Research across the Channel

TÜV’s first engineer, Carl Isambert, reports on his instructional trip to England

Carl Isambert, Germany’s first TÜV engineer, took a research trip to England for several weeks in 1869 – and compiled an interesting report afterward.
Photos: Getty Images, TÜV SÜD

An extract of Carl Isambert´s report on his research trip to England.
Photo: Timefab

An instructional trip abroad for professional continuing education: What´s become standard for many companies today was something of a rarity 150 years ago. Nevertheless, the members of the “Baden Steam Boiler Inspection Association” sent their first engineer, Carl Isambert, on an extensive research trip to England. By then, independent testing of steam boilers was already well-established in Britain. 

“In September of 1869, the Grand Ducal Ministry of Commerce undertook to offer the Mannheim Steam Boiler Inspection Association a significant sum provided they were willing to send their engineer to England in order to learn about the British way of overseeing marine and land-based boilers by way of personal inspection. Naturally, the board of my association was happy to accept such an estimable offer, and I was accorded the honor of undertaking this mission.” With these words, Carl Isambert, the first permanently employed inspection engineer of the “Association for Inspection and Insuring Steam Boilers with headquarters in Mannheim,” which was established in 1866, opens his report on an “instructional trip undertaken in October 1869.” 

At that point, then 29-year-old Carl Isambert had only been working at the Mannheim association for a year. His task was to regularly inspect the steam boilers of all association members in the Grand Duchy of Baden to prevent steam boiler explosions and injuries. The association bylaws list another goal as well, namely, to “guarantee that all technical progress in the production and use of steam would benefit the members of the association.” And where better to study the newest innovations regarding steam power in the second half of the 19th century than in the mother country of industrialization?

In 2016, anyone wanting to experience firsthand which innovations will shape the world of the future will usually travel to the epicenter of digitalization: Silicon Valley in California. Carl Isambert was equally clear on his destination in 1869: Liverpool, then the largest seaport in the world, as well as Manchester and Birmingham. Here, factory owners and others who were in possession of steam boilers had established “Steam User Associations” as early as 1855. Thus, a large part of Isambert’s travel report focused on how these associations operated, how they performed steam boiler inspections, and how boiler inspectors were paid. His conclusion: A more professional approach, similar to what he had seen in Britain, could help prevent numerous disasters in Germany. He was also impressed by the research results in Britain, where his colleagues were conducting experimental tests to find out what exactly was causing steam boilers to explode.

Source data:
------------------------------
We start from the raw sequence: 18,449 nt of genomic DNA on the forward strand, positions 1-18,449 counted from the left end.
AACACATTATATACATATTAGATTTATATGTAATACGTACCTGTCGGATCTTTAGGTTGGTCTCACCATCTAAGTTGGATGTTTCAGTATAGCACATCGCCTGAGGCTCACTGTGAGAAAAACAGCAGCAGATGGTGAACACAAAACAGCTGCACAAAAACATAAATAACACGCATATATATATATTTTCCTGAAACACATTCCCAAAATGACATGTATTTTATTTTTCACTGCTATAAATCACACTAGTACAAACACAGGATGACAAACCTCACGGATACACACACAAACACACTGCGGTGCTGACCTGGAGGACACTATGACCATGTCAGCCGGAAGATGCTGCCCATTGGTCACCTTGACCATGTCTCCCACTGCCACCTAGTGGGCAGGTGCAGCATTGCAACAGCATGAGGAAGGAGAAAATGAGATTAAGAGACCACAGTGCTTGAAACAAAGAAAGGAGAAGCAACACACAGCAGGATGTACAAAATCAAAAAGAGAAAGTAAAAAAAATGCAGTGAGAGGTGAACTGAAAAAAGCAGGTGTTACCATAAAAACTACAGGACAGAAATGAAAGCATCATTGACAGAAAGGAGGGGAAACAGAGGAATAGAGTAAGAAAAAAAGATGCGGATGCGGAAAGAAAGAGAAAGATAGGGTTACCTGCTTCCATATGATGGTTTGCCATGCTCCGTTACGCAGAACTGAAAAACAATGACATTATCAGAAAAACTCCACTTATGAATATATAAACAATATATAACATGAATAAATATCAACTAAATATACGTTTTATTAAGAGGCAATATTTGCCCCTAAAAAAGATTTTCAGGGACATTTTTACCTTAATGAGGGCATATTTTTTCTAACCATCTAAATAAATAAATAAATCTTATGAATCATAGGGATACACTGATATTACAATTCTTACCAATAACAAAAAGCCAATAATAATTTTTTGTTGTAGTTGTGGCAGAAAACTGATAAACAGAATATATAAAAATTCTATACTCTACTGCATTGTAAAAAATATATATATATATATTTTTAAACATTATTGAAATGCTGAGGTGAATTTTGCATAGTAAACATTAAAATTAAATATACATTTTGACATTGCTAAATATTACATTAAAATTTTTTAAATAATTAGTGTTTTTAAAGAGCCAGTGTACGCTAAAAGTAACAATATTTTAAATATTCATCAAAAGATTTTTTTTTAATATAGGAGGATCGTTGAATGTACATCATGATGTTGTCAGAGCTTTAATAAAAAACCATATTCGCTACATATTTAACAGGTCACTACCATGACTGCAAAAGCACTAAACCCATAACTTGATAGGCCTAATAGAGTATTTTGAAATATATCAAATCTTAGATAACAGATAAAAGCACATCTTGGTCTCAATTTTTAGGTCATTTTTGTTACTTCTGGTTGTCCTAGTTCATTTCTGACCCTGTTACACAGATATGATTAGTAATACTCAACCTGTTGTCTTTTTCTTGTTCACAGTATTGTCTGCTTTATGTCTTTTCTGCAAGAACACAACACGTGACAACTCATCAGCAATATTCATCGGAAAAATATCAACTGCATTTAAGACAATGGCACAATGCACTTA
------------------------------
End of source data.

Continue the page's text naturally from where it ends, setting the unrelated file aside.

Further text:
As a matter of fact, the efforts of the British “Steam User Associations” would soon produce results that spoke for themselves: Until the middle of the 19th century, there were “about 1,500 steam boiler explosions, which killed approximately 5,000 people and injured a similar number, about 4,000,” Isambert reports. But since the associations were founded, the tide had turned. Of the roughly 17,500 boilers that had been monitored over the previous 13 years, merely 26 had exploded.

Isambert’s conclusion: Adopting the British associations’ methods would help prevent numerous disasters in Germany as well.

Isambert’s most important insights, however, stemmed from his conversations with the boiler operators themselves. Training them to have “a proper understanding of their duties” was at least as important as regular inspections. “When it comes to rational operation of boilers and machines, the British businessman is more reasonable than his German counterpart,” his travel report reads. “He does not employ people of the bottommost classes as stokers or machine operators, whose physical strength he exploits for low pay for some years. The Englishman has no such human machines. His workers, namely stokers and machine operators on steamships, are capable people, mostly machinists, who know how to utilize their intelligence at work. The productivity of the English workers is enormous in comparison to our own, but they are also well-paid and live better, and they are not required to do excessively strenuous work.”

After his return from England, Carl Isambert lobbied extensively for better pay for boiler operators. Until his death in 1899, he demanded that they must be well-qualified and allowed to work under reasonable conditions.

Download the original report in german as PDF.